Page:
I am very proud to announce that a research article resulting from the collaboration between my University of Alberta colleague Axel Perez Trujillo and myself has recently been published by the Space and Culture journal. The paper entitled “Colonizing Pepe: Internet Memes as Cyberplaces” explores the phenomenon of the creation and circulation of internet memes through the notion of spatiality in cyberspace. The concepts developed are explored through the case study of the Pepe the Frog meme controversy around the election 2016 American presidential elections.
One of the takeaways of the paper is the idea of analyzing the spatiality of internet memes through three different layers that each provides different perspectives on the power struggle inherent to meme production and circulation.
We isolate three layers of spatiality in our analysis of Pepe the Frog: (1) the contours of the image-meme, (2) the spatial distribution of the platform it occupies, and (3) the spatial relations the meme-frame sustains in regard to netizens’ commentaries (Figure 1). The following figure is a representation of these differing spatial layers that the meme encompasses:
In the first layer, we represent three image-memes. For example, they could be three different iterations of Pepe the Frog, all of which incorporate significant alterations to the meme, except a particular contour, such as the face of Pepe the Frog. That defining contour is the cohesive component of the meme—what offers its unity and distinguishes from other memes. This first spatial layer is the basis of the meme. In the second layer, we represent the spatial distribution of those image-memes within a single forum. Our study is focused on how Pepe the Frog image-memes are distributed in Twitter under the #savepepe hashtag. Notice how the disposition of image-memes is vertical on the screen. This spatial aspect is central to understanding how Pepe the Frog is a contested site at all three layers. In the third layer, we represent the spatial frame of netizens’ comments and the image-meme within the platform.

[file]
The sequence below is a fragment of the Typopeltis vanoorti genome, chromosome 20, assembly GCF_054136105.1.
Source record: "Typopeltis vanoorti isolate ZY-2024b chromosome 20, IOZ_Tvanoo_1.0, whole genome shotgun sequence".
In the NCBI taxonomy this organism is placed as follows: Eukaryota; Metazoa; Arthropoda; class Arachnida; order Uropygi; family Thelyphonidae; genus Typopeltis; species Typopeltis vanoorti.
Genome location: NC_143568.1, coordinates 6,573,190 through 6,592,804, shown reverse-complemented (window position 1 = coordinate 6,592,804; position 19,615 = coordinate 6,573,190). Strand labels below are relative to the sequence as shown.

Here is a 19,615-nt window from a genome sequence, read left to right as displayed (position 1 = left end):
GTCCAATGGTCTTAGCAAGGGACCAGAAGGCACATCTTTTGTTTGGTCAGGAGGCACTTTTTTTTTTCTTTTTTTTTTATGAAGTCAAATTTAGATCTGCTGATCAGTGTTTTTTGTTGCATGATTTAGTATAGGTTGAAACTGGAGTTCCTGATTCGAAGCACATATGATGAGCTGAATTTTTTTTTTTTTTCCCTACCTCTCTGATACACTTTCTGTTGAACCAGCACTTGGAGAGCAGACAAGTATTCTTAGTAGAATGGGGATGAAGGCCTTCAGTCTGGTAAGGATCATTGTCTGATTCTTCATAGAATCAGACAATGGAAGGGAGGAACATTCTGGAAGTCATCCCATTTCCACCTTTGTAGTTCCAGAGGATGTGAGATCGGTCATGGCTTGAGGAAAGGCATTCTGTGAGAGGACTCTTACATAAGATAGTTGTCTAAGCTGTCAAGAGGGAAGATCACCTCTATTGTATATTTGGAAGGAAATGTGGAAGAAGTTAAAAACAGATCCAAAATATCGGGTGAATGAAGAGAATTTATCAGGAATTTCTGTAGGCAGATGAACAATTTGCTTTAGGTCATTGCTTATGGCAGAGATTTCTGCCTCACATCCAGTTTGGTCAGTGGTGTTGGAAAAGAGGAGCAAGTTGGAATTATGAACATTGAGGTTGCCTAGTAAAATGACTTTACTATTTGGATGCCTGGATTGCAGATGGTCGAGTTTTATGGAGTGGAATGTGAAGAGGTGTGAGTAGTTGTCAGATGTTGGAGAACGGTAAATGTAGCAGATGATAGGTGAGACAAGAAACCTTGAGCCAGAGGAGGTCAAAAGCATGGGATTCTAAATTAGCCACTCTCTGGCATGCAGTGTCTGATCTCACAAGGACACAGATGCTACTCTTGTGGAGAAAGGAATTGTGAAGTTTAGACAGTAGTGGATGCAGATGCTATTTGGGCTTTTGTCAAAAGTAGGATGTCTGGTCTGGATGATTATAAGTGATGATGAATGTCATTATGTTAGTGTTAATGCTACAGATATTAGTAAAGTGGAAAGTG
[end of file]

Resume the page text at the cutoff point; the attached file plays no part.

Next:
While some of the ideas that make this paper were born as part of my Phd research on the spatiality of Japanese arcades, it is my position as primary instructor of the Cyberliterature class at the University of Alberta that truly brought me to look at internet memes as pieces of electronic texts worthy of scholarly attention. I want to express my sincerest thanks to Axel for his invaluable input during the whole writing process and for the great conversation we had on spatiality when thinking the core concepts of this paper. I also want to thanks the student journal The Gateway for reaching out to me for a conversation on the Pepe the Frog controversy in 2017 which truly kindled my curiosity on the matter.